|UNITED STATES OF AMERICA,
Serigne Ndiaye was found guilty following a jury trial of one count of knowingly and intentionally possessing with intent to distribute approximately 979.64 pounds of marijuana, in violation of 21 U.S.C. § 841(a)(1). He was sentenced to sixty-three months' imprisonment, followed by four years of supervised release. Ndiaye has filed a timely appeal.
Ndiaye's appointed counsel, Stephen Kessler, has filed an Anders brief and moved to withdraw as counsel. See Anders v. California, 386 U.S. 738 (1967). Ndiaye has not submitted a response to his counsel's Anders brief. The government has filed an answer brief. For the reasons set forth below, we agree with Mr. Kessler that the record in this case provides no nonfrivolous basis for an appeal, and we therefore grant his motion to withdraw and we dismiss this appeal.
On March 17, 2005, Kansas Highway Patrol Trooper Richard Jimerson stopped a commercial passenger vehicle driven by Ndiaye. The trooper stopped the vehicle in order to check its registration, log book and medical certificate, all of which are required for operation of a commercial vehicle, as well as to perform a safety inspection. Ndiaye's co-defendant, Ebrima Tunkara, was sitting in the front passenger seat of the vehicle.
When asked by Trooper Jimerson, Ndiaye produced a certificate of registration, but could not produce either a log book or a medical certificate. He also did not have a passenger manifest and a commercial driver's license. The trooper testified that Ndiaye seemed nervous during the stop and would not maintain eye contact with the officer.
Additionally, Trooper Jimerson testified that, as he stood by the vehicle door, he could smell raw marijuana. When asked by the trooper, Ndiaye opened an emergency exit to the vehicle and Jimerson observed four large boxes stacked in the aisle of the vehicle. Jimerson entered the vehicle, where he detected a strong smell of raw marijuana emanating from the boxes. When asked what the boxes contained, Ndiaye stated that they belonged to passengers that he had taken from Atlanta to Denver. He was unable to explain, however, why the boxes remained in the van after the passengers had been delivered. Trooper Jimerson opened the boxes and discovered they contained one pound bricks of marijuana.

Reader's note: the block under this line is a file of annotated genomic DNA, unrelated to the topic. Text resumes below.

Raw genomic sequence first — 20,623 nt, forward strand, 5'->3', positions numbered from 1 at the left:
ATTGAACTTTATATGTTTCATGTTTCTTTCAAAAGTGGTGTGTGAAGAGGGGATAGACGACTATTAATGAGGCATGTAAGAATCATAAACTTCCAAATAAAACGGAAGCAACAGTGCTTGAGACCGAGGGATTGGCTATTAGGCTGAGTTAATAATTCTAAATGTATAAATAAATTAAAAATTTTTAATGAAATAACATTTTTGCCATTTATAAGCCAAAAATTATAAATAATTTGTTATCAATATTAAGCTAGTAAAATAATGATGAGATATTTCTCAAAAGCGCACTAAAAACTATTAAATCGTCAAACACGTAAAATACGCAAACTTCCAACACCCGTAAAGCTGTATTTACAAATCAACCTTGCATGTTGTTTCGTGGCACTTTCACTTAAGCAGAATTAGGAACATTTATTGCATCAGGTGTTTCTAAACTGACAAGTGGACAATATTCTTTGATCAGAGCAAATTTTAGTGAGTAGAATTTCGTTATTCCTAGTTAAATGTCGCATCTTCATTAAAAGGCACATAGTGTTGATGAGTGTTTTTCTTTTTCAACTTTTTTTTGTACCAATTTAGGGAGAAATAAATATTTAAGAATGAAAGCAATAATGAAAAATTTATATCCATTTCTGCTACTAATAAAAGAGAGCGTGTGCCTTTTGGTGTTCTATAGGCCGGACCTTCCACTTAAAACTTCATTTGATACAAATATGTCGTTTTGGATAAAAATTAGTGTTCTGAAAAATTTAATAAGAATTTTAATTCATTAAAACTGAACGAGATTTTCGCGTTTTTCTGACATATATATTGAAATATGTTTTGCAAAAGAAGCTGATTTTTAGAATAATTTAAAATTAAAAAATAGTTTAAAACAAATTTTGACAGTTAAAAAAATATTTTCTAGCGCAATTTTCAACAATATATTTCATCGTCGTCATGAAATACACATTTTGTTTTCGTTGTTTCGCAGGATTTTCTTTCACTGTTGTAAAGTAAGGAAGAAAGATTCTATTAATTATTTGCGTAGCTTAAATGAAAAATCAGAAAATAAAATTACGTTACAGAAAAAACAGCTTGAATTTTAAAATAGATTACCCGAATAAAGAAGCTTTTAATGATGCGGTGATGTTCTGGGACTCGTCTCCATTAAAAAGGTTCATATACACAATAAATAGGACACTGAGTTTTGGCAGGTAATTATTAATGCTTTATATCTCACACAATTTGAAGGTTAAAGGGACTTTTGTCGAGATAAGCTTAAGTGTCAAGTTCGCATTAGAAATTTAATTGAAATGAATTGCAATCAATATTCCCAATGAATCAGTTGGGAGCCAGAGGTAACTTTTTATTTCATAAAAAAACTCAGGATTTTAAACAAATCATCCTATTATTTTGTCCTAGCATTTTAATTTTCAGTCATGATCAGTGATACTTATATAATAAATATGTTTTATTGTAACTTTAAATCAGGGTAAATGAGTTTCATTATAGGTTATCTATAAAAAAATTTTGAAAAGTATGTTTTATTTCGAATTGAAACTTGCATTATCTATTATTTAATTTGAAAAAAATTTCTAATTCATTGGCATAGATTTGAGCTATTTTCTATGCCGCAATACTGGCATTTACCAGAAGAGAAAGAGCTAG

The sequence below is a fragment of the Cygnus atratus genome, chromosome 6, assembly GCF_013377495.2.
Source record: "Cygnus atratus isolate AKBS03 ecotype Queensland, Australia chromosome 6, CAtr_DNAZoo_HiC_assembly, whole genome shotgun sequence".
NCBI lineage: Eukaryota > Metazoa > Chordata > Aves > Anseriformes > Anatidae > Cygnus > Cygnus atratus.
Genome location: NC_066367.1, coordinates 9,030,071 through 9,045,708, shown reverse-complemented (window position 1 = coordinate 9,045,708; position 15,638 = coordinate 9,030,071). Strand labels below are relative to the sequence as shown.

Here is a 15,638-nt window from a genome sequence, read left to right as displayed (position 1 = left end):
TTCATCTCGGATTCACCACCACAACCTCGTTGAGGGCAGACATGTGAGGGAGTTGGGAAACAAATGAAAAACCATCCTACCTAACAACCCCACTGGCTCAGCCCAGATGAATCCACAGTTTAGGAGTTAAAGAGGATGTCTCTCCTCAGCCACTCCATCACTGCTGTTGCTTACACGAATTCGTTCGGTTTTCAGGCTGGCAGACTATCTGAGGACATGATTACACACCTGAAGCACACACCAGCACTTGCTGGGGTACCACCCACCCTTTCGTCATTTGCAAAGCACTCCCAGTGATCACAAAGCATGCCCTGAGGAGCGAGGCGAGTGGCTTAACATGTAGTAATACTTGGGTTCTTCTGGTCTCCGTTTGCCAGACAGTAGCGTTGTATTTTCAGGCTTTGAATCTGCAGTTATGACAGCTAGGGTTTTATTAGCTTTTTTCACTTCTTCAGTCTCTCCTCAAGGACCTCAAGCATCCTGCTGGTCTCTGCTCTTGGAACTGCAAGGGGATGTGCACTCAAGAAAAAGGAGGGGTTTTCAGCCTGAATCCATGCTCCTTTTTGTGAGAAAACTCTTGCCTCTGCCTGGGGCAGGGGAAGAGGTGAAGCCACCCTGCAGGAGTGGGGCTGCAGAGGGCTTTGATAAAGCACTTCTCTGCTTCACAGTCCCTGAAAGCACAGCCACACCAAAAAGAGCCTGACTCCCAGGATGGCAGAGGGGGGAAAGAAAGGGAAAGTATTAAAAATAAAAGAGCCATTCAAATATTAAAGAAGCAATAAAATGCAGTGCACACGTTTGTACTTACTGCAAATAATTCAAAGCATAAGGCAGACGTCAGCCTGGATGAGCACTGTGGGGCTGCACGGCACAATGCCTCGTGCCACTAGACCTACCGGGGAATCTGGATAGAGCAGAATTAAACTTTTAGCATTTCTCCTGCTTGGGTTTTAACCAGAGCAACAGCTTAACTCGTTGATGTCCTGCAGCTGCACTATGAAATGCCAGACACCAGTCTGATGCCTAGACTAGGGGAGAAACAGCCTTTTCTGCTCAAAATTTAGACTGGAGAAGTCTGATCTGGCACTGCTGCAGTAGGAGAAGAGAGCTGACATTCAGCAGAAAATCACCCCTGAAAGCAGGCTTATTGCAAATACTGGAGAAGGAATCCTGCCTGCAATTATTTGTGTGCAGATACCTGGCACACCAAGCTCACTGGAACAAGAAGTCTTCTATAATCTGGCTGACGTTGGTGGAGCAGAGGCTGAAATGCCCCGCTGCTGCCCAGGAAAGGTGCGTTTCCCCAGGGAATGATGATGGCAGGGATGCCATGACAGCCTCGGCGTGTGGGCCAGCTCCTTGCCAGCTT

Both Ndiaye and Tunkara were arrested. Following their arrest, additional amounts of marijuana were found in luggage in the back of the van. Ndiaye was given his Miranda rights and agreed to make a statement. He told another highway patrol trooper that he had delivered passengers to Denver and then proceeded to Phoenix, Arizona, to pick up bags and boxes. When interviewed by an agent with the Drug Enforcement Agency, he stated that he did not know the boxes contained marijuana, but that he did know they contained something illegal. He also stated that when he and Tunkara reached Phoenix, they met two Mexicans, and that they subsequently drove the van to a strip mall where the boxes and luggage were loaded into the van. At one point, he told investigators that Tunkara was the leader of the whole enterprise, and that he (Ndiaye) was merely following Tunkara's orders.
At Ndiaye's trial, evidence was presented that receipts were found in the van from Phoenix, Missouri and Colorado. Additionally, over Ndiaye's objection, evidence was introduced showing that various phone calls were made to and from cell phones found on Ndiaye and Tunkara at the time of their arrest. Further investigation revealed that both seized phones had shared numbers in their memories, which were traced to two cell phones possessed by subscribers in Phoenix. The phone records showed a number of calls between Ndiaye and Tunkara and the Phoenix-based cell phones. Ndiaye did not testify at his trial. The jury found him guilty of one count of possession of marijuana with intent to distribute. This appeal followed.